Optus and NBN will then work together on integrating the satellite with NBN's 10 ground base stations.
The second satellite involved in the long-term solution will be launched next year, with the satellite service to provide speeds of up to 25Mbps down/5Mbps up.
Morrow conceded, however, that "extreme usage" on this top-speed plan will cost more for satellite users than those using comparable speeds over fibre services in cities, although "average usage" will be priced at the same amount in all regions of the country.
Despite the cost differences, Fifield argued that the mere availability of high-speed, non-dial-up broadband in remote areas alone makes these regions more viable for people to live and work in.
"Remote areas and rural areas will be a more realistic option for a larger number of people, because there'll be the greater technological capacity for them to transact business, so it means that there's more choice, there's more opportunity for people to determine where they want to do their business, where they want to live," Fifield said.
"You can live and work where you want to, where you grew up. No longer do you have to move to the city centres to have an appropriate job," Morrow added.
According to the minister and the CEO, however, access to the satellite service does not necessarily involve placing a dish on each and every rural roof.
"Certain Indigenous communities have told us they'd like to take a slightly different approach; for example, they might just want a Wi-Fi station within their village or their town or area, rather than have it connected to each and every home," Morrow said.
"We know that there's individual approaches that they want to take, and we're very much willing to work with them on ensuring that everybody gets what they need."
Gavin Williams, NBN's general manager of fixed wireless and satellite, outlined plans in August to provide internet access for Indigenous communities by piloting a Wi-Fi hotspot trial in several remote communities in the Northern Territory.
"We're committed to giving regional and remote Australia world-class broadband," Williams said.
The new satellite will replace the interim satellite service put in place by the former Labor government, which has seen so many sign-ups that broadband speeds for satellite customers have slowed to a crawl.
As a result, the new satellite service will cap IP address' usage as part of a "fair use policy" to prevent capacity being outstripped by demand again.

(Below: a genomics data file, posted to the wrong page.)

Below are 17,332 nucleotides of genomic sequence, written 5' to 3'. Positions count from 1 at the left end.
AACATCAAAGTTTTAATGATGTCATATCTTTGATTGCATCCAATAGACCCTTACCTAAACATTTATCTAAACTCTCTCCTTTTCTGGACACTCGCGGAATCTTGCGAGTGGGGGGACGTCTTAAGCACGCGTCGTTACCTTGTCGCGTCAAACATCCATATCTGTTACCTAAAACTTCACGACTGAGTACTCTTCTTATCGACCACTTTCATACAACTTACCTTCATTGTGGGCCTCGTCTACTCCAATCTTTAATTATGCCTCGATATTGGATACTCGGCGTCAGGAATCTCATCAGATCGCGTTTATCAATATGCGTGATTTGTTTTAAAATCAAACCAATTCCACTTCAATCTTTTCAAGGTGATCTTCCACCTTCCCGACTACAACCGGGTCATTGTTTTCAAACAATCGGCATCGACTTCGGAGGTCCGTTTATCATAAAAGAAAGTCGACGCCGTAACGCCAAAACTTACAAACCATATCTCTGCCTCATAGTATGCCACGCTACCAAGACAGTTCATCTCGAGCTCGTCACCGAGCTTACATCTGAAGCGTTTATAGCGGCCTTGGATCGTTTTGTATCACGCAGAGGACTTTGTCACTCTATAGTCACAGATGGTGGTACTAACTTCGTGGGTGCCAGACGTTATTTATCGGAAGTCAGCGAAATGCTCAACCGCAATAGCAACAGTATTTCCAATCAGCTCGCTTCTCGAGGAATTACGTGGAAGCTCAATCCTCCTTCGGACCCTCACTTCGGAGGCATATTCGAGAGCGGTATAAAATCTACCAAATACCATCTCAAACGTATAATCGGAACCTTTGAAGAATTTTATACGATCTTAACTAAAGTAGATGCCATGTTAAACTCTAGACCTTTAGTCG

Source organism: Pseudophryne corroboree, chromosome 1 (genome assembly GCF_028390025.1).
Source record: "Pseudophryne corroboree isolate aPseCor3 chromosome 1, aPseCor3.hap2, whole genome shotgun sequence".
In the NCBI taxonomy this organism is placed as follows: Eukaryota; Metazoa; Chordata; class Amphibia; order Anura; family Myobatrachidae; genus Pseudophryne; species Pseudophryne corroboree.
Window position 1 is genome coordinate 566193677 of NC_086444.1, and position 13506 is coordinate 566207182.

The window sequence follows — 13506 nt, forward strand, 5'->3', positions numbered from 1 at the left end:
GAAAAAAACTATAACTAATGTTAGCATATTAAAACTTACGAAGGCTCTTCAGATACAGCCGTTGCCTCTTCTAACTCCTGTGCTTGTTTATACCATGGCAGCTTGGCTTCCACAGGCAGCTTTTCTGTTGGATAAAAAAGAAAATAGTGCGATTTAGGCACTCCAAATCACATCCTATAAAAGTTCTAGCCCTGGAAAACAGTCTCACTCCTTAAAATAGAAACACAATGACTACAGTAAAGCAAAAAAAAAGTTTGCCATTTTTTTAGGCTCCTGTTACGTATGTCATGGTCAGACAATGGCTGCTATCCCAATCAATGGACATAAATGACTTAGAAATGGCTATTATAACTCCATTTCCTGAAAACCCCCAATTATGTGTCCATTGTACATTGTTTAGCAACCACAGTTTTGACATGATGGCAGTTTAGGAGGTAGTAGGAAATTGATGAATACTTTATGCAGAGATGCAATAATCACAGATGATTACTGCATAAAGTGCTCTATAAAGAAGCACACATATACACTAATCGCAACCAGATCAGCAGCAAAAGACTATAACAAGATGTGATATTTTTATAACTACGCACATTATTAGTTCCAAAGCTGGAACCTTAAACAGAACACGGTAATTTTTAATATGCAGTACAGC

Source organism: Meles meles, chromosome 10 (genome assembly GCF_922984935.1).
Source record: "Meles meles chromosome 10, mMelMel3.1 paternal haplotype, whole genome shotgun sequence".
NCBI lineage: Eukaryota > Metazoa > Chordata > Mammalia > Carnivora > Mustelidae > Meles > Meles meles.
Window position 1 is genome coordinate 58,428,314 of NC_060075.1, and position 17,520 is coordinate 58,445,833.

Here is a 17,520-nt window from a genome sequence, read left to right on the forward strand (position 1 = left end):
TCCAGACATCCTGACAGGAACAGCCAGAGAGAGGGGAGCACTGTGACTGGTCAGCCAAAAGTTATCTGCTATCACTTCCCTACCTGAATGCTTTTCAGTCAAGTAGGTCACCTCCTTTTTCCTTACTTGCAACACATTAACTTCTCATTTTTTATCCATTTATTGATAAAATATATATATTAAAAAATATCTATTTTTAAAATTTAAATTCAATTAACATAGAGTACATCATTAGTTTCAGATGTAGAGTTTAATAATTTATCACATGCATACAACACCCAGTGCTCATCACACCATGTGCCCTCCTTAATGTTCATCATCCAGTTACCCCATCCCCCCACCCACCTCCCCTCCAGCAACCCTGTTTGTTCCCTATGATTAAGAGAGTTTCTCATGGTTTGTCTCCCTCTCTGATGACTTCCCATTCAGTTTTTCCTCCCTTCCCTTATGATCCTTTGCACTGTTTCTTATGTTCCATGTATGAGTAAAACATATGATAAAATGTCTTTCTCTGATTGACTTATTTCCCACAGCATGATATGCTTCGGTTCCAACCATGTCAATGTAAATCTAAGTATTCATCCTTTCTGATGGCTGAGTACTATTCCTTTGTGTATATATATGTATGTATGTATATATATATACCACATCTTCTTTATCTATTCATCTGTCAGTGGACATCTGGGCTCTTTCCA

"There are limits behind this, because each satellite that we're going put up in the air is constrained by amount of capacity," Morrow said.
"We don't anticipate there being any problem because we know, again, if there are a few users that need more than the average, we can accommodate them. And it'll be done through the price points through the retailers."
With distance education reliant on the satellite service, Dawson also explained plans by NBN to deliver this capacity through possibly designating a port on a customer's modem to be used specifically for education and learning.
"The modems already have four ports, so we would use one of those extra ports potentially to connect user services directly into an educational network of some description that we are provided by an education department, a state-based department," Dawson said.
"Therefore, the information that they would download over the internet then wouldn't count towards their monthly plans, which has been a concern raised by a number of distance education organisations ... and that's an option that's entirely possible with the way that we've constructed the network."
In a show of support for those hoping to make use of the NBN for education, the company allowed the satellite to be named by a six-year-old primary school student based 400km outside of Alice Springs in the Northern Territory.
Fifield admitted to having been apprehensive about the satellite launch, but said it had launched without a hitch as yet.
"Even freshly minted communications ministers were a little apprehensive in their second week -- but so far, so good."